Say given the following line in Ida Pro:

mov     [rsp+3F8h+var_3F8], 0

How can I parse and access the items inside the [ ]? What I tried:

  • idc.GetOpnd(addr, n) # returns a string '[rsp+3F8h+var_3F8]'
  • idc.GetOperandValue(addr, n) # returns 4, which is explained in the idc.py file as follows

def GetOperandValue(ea, n): """
Get number used in the operand

This function returns an immediate number used in the operand

@param ea: linear address of instruction @param n: the operand number


value operand is an immediate value => immediate value

operand has a displacement => displacement

operand is a direct memory ref => memory address

operand is a register => register number

operand is a register phrase => phrase number

otherwise => -1

How can I access the elements of the 'phrase', i.e. the rsp, 3F8h, and var_3F8? I am looking for something like this:

my_op_phrase = idc.ParseOperandPhrase(ea, n)
my_op_phrase[0] #-> 'rsp'
my_op_phrase[0].type #-> idaapi.o_reg

my_op_phrase[1] #-> 0x3F8h
my_op_phrase[1].type #-> idaapi.o_imm

my_op_phrase[2] #-> 'var_3F8'

Is this even possible or am I misunderstanding something?


Note that the original assembly instruction was probably mov [rsp+4], 0(*). This is why idc.GetOperandValue returns 4.

Especially with older compilers, that used push and pop a lot, the value of rsp varies wildly during the execution of a function. What is esp+8 now would be esp+12 after a push; what would be rsp+8 now would be rsp after a pop. So, while reading a piece of (plain) assembly code it's very difficult to keep track of which stack location gets accessed when.

(This has improveed recently; x64 abis use registers to pass parameters so the code doesn't push and pop as much anymore, and compilers like gcc make enough space on the stack and directly put parameters in addresses relative to esp even on 32 bit, so esp/rsp don't change that much anymore. But still, there's a lot of old code to reverse.)

To improve the situation, IDA assigns variable names to stack locations, like your var_3F8. Whenever an instruction does some sp relative addressing, IDA uses the variable name, and emits an additional offset to account for changes to the stack pointer since the function start. So if your original code looks like

mov [rsp+8], rax
sub rsp, 128
mov [rsp+136], rbx
push rcx
mov [rsp+144], rdx

it accesses the same memory address in every case. Ida converts this to

mov [rsp+0+var_8], rax
sub rsp, 128
mov [rsp+128+var_8], rbx
push rcx
mov [rsp+136+var_8], rdx

However, these changes are display only, they do not change your binary! Getting the operands will still return 8, 136 and 144, not the values ida displays to you.

If you want to analyze this automatically, you can either keep track of the stack pointer offset yourself, and adjust the result of GetOperandValue accordingly, or you'll have to use the python string functions on the output of GetOpnd, throw away the middle part, and compare the right part (the variable names).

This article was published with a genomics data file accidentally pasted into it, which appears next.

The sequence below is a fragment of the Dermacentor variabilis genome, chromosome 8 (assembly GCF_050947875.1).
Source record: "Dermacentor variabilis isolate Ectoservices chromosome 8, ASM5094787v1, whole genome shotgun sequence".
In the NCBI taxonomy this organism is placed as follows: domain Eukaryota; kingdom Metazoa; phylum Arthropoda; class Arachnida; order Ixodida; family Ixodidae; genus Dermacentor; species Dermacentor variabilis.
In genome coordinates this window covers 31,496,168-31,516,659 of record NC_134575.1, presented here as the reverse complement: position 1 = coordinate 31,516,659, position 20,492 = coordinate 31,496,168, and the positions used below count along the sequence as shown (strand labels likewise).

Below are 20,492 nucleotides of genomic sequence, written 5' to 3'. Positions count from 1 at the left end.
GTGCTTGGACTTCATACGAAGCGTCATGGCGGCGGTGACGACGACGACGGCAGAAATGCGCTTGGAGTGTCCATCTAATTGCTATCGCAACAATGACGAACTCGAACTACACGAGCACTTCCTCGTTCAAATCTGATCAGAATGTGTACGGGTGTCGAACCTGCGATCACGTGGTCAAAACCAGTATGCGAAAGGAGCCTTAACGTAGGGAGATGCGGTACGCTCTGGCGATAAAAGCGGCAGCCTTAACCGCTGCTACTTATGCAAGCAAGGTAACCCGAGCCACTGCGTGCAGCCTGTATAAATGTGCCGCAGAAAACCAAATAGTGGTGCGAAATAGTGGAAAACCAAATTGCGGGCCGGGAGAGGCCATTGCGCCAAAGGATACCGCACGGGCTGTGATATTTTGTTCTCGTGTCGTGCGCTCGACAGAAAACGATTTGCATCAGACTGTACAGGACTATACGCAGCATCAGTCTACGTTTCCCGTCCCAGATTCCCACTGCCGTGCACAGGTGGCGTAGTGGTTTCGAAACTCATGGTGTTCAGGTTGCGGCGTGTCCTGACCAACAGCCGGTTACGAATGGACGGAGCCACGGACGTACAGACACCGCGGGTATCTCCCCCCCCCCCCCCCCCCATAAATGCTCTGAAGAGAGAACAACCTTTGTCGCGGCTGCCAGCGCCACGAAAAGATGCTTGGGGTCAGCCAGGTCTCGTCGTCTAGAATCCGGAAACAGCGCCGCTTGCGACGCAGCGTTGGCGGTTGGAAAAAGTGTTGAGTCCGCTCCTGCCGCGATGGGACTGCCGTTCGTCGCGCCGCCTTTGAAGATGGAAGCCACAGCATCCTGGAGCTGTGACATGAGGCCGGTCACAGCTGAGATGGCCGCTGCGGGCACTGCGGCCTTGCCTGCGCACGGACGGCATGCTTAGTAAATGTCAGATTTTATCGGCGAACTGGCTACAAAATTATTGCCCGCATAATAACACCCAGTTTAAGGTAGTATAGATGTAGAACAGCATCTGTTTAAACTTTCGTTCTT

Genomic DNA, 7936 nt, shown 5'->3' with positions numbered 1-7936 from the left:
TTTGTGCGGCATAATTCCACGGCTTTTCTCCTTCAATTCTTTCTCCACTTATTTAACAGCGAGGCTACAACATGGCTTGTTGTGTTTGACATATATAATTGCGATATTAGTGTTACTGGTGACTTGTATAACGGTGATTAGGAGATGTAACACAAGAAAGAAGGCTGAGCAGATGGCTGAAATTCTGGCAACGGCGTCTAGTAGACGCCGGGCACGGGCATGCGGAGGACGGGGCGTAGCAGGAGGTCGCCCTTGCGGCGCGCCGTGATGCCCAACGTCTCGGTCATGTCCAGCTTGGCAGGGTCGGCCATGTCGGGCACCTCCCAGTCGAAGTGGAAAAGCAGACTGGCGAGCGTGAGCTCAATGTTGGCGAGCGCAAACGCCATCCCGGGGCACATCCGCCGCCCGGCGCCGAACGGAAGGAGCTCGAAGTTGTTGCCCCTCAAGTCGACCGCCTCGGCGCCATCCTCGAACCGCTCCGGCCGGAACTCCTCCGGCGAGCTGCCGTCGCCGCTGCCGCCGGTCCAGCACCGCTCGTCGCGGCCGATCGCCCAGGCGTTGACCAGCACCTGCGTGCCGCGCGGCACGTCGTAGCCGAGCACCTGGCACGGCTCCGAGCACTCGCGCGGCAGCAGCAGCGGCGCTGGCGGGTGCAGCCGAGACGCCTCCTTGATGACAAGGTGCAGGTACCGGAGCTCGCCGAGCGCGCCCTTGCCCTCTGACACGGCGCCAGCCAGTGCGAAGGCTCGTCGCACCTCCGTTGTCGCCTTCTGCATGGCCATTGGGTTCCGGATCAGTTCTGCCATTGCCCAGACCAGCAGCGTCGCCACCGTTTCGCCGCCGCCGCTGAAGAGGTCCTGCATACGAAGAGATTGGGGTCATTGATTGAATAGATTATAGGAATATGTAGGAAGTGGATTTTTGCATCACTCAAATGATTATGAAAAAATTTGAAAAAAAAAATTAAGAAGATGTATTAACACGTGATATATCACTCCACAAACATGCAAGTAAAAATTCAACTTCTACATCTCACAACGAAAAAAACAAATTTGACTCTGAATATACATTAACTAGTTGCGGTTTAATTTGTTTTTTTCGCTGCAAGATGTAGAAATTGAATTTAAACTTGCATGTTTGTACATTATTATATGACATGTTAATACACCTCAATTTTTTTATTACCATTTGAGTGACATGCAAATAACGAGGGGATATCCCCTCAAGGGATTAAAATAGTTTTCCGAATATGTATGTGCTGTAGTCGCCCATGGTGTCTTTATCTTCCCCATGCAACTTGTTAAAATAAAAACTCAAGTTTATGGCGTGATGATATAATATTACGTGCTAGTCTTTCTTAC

(*) which seems a bit strange now i think of it, since you're obviously using 64 bit, as your stack pointer is rsp, which would hint at 8 byte alignment.

| improve this answer | |
  • 1
    Is this the "current stack delta" what you are referring to? It can be retrieved with GetSpd. – usr2564301 Jun 1 '15 at 15:07
  • @Guntram Blohm: Are you sure about the reason why GetOperandValue() returns 4? The idc.py says: "operand is a register phrase => phrase number". I understand this as: "if there is a register 'phrase', GetOperandValue() returns the phrase number." I don't know though what is meant by this phrase number. What do you think? – langlauf.io Jun 1 '15 at 16:27
  • I don't have access to my office computer at the moment, where IDA is installed, but i'd assume register phrase is almost the same as register name, so each processor register is assigned a number, and ida returns that number if the operand is a register name, or something similar denoting a register on exotic hardware. – Guntram Blohm supports Monica Jun 1 '15 at 16:44

Assuming addr is the EA of mov [rsp+3F8h+var_3F8], 0:

re.findall('\[(.*)\]', idc.GetDisasm(addr))[0].split('+')

yields the list

['rsp', '3F8h', 'var_3F8']
| improve this answer | |
  • This works until you hit a subtraction or multiplication, e.g. mov edx, [eax+ecx*4]. Regex is not really a great option here, but unfortunately it doesn't seem like IDA really gives us much of a choice. – Polynomial Feb 9 '16 at 10:20
  • "This works until you hit a subtraction or multiplication" -- Yes, but that's not what the question asked :) – Jason Geffner Feb 9 '16 at 13:57
  • @JasonGeffner (a) Easier to do regex GetOpnd(ea, 0) == [rsp+3F8h+var_3F8] (b) How to get the value of var_x (guessable) and arg_x (not su much) (c) In cases such as these (*register + displacement) just GetOperandValue(ea, 1) if GetOpType(ea, 1) == o_displ else None == 48. – Orwellophile Jul 26 '16 at 2:17
  • @Polynomial: that type of operand can be detected by GetOpnd(ea,1) == o_phrase and is probably the only kind of operand you would use regex for, except maybe for o_displ. Although, since you can't resolve it to an actual value, it's probably not likely to ever become an issue. – Orwellophile Jul 26 '16 at 3:02

Your Answer

By clicking “Post Your Answer”, you agree to our terms of service, privacy policy and cookie policy

Not the answer you're looking for? Browse other questions tagged or ask your own question.